AUSTRALIA'S MOST EXPERIENCED CETACEAN EXPLORERS

How Do Orca Dorsal Fins Grow?

How Do Orca Dorsal Fins Grow? The powerful and distinctive dorsal fin of each Orca is made not of bone but the structural protein known as collagen. A dense connective tissue that can be vulnerable to injury in rough play with other Orca, during a hunt or on very rare occasions entanglement. During the first few days of life the dorsal fin of an Orca calf is folded over but will start to stiffen and strengthen in the weeks to follow. It will then remain small and curved until the young Orca reaches their early teens and it is at this time that the male Orca begin to “sprout” and their dorsal fin will continue to grow taller and thicker usually until their late teens reaching a maximum height of almost two meters. Orca display sexual dimorphism which means that the males and females grow to be different sizes. A female Orca will remain smaller than males once fully grown and will retain a smaller, curved dorsal fin.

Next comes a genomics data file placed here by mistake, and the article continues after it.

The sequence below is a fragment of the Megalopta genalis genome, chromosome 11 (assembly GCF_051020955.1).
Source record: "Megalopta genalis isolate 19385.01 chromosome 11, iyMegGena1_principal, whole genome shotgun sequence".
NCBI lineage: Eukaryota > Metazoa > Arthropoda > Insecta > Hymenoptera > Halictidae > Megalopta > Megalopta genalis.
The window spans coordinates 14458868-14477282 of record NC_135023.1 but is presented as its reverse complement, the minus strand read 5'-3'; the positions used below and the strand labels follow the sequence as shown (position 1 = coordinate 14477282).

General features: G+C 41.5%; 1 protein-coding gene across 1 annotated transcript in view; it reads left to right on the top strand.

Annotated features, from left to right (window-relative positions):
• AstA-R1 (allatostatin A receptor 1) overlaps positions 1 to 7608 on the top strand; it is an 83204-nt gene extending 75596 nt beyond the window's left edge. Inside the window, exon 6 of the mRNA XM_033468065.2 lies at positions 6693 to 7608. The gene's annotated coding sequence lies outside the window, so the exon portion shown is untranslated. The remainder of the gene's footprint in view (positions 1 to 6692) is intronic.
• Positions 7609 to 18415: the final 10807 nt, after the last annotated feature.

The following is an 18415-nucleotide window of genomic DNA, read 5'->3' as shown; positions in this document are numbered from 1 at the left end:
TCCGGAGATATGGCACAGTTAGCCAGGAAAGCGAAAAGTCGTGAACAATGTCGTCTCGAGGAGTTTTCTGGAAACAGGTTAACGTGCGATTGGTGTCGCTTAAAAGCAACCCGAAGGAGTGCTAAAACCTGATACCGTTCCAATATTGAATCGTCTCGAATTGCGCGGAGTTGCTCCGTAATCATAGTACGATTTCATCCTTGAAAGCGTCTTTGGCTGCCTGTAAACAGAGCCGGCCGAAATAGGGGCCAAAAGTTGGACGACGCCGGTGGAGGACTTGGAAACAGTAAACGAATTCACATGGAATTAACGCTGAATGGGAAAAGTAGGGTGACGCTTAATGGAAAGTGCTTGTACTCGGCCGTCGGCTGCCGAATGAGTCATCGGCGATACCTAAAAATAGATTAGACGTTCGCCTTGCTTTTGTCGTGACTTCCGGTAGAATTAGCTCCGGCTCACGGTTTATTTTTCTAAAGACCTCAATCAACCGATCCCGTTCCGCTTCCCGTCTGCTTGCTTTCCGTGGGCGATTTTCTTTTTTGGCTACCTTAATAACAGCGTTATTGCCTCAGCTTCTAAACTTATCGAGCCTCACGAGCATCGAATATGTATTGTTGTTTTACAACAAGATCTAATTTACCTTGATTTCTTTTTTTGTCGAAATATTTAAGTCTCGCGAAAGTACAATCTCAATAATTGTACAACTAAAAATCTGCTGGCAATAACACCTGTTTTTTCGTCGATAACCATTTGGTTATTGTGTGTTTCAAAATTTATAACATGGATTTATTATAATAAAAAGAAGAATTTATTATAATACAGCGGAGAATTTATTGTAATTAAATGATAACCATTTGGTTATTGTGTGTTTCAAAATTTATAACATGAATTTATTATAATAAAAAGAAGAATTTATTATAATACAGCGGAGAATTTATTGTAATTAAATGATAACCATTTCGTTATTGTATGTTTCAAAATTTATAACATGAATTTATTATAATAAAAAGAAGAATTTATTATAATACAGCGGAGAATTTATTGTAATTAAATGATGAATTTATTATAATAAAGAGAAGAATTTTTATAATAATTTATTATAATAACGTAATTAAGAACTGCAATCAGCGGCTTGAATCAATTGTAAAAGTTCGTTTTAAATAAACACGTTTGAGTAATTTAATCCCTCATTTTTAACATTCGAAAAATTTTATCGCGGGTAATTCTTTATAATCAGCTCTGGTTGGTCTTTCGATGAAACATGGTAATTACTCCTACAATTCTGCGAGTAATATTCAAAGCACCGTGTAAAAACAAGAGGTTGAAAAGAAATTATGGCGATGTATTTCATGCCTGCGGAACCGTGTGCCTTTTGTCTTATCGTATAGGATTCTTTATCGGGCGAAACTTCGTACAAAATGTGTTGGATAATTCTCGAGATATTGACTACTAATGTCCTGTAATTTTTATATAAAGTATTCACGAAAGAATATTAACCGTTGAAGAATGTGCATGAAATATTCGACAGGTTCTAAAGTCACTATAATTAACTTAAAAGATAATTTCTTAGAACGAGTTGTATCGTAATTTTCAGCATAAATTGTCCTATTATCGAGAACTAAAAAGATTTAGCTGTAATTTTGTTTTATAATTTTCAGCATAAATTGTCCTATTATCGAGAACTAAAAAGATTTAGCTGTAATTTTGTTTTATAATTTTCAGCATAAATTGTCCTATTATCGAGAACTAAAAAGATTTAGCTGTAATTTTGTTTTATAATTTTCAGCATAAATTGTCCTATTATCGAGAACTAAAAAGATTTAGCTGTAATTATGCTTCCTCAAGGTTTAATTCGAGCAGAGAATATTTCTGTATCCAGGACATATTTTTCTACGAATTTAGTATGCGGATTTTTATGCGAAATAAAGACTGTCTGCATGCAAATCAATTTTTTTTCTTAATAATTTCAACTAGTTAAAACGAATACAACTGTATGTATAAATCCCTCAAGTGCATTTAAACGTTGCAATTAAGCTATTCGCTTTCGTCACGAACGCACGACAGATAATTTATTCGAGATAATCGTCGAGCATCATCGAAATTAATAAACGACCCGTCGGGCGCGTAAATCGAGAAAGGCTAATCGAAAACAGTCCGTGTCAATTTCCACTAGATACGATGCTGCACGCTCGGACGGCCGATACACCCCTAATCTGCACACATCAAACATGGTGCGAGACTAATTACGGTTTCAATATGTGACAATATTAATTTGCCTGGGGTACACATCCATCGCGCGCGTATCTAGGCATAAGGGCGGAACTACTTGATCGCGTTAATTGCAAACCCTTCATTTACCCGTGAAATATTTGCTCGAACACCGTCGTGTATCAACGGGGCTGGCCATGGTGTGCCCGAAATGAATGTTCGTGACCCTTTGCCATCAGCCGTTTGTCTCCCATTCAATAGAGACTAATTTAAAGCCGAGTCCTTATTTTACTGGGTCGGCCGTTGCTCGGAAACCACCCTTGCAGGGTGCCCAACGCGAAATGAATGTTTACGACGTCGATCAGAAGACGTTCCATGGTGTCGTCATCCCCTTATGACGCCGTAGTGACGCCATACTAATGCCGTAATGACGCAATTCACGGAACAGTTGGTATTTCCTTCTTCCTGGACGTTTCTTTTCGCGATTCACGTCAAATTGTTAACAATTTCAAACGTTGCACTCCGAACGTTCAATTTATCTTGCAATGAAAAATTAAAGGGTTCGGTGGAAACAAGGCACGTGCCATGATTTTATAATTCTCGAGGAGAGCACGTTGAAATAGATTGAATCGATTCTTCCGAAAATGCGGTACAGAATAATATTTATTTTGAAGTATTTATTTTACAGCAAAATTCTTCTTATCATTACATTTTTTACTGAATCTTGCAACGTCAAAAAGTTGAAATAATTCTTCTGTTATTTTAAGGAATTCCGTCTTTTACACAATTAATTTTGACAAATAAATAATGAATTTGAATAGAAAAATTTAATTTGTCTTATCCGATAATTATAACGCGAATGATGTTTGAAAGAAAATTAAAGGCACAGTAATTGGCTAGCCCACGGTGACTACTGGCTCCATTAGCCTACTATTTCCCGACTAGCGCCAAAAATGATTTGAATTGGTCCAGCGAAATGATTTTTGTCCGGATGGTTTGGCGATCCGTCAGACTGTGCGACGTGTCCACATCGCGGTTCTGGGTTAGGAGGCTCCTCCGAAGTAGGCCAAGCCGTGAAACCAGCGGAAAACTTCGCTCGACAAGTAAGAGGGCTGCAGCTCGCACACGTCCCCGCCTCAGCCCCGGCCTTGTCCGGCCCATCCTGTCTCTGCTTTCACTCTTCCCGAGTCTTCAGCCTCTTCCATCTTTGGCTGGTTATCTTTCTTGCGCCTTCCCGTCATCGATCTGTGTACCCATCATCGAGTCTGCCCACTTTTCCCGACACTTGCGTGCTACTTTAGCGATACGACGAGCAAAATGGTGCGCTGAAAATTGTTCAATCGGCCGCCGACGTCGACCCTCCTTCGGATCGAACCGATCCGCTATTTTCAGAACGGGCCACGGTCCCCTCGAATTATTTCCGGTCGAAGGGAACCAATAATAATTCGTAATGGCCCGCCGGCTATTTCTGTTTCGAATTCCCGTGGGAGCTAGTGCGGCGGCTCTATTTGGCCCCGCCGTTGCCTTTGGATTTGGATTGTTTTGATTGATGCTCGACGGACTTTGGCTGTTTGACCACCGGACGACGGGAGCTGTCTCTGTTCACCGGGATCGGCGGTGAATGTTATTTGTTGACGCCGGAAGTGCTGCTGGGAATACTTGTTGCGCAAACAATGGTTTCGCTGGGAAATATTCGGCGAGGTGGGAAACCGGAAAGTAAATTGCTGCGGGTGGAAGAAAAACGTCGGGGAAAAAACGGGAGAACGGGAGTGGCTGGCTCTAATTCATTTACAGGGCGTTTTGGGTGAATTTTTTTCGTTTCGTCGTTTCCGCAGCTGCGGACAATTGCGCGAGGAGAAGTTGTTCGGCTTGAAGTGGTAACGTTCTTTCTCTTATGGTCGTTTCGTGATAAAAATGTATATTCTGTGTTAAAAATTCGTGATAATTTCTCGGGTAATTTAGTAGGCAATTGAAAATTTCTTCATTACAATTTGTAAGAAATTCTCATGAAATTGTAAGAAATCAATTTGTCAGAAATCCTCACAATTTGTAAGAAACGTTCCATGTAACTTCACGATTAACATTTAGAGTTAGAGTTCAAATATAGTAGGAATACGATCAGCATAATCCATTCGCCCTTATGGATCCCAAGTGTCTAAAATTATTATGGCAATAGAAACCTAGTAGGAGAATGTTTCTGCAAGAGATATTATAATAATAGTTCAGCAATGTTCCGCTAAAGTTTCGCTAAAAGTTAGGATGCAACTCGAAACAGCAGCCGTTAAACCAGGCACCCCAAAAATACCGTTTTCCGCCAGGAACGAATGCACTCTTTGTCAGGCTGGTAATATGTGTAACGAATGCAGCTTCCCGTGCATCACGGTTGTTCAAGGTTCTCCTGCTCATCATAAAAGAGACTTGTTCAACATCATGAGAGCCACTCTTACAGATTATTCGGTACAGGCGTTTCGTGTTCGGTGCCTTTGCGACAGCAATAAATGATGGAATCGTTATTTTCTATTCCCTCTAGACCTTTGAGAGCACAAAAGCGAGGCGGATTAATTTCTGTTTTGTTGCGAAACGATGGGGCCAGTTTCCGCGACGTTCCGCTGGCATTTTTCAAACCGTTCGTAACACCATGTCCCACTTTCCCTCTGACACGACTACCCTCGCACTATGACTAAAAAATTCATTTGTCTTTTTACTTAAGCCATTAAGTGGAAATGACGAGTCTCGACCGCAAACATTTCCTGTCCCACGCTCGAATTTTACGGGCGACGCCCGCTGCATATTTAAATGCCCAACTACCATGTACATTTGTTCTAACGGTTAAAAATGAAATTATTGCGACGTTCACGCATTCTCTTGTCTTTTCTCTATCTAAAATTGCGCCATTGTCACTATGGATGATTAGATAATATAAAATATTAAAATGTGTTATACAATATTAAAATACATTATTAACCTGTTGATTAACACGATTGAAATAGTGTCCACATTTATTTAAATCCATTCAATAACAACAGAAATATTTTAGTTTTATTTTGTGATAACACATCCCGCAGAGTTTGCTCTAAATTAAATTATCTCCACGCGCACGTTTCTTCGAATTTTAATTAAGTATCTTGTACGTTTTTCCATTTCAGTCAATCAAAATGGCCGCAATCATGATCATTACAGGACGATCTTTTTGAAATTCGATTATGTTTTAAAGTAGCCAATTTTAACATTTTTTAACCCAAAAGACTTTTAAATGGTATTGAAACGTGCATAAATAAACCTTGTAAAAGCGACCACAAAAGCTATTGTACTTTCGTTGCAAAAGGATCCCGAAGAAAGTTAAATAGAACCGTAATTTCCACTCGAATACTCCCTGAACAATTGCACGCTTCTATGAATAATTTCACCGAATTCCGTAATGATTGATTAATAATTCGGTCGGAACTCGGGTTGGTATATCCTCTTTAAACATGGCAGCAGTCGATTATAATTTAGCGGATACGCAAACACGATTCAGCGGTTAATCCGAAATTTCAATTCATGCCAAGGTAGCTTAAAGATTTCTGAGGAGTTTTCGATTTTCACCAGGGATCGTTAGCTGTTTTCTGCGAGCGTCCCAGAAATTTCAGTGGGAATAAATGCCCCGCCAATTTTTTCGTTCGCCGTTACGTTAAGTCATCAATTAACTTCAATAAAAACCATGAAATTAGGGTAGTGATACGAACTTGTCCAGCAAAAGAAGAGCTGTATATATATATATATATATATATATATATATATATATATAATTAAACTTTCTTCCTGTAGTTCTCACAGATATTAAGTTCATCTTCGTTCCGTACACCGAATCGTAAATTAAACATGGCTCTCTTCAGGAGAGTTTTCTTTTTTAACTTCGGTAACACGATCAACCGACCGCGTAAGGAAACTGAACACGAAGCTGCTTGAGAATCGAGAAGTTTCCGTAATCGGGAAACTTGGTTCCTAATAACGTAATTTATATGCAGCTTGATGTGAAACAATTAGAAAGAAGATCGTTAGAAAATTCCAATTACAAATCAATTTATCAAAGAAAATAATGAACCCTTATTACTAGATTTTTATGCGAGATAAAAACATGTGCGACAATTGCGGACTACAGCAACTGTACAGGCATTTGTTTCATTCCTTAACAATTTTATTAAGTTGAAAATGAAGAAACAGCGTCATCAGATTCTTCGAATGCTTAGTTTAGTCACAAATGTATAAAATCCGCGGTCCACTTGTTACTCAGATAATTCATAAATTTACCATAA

Today we had dorsal fins all around as Tatty and her family along with a second family pod we are currently completing ID work for had joined together. Large males Chalky, Hookfin and Blade spent most of their time swimming alongside each other, creating an impressive sight of three enormous dorsal fins slicing through the Southern Ocean. Today they were relaxed, social and hungry! Foraging throughout the day and working together as a team, both family pods created a beautiful scene of 15+ Orca all surfacing as one. Welcomed into The Pod, it was a joy to be so close to each of these incredible apex predators and hear the powerful exhale/inhale of every breath before each deep foraging dive. Wandering Albatross, Australian Sea lions and talented Crested Terns also made for wonderful viewing on another special day with the Orca of Bremer Bay.

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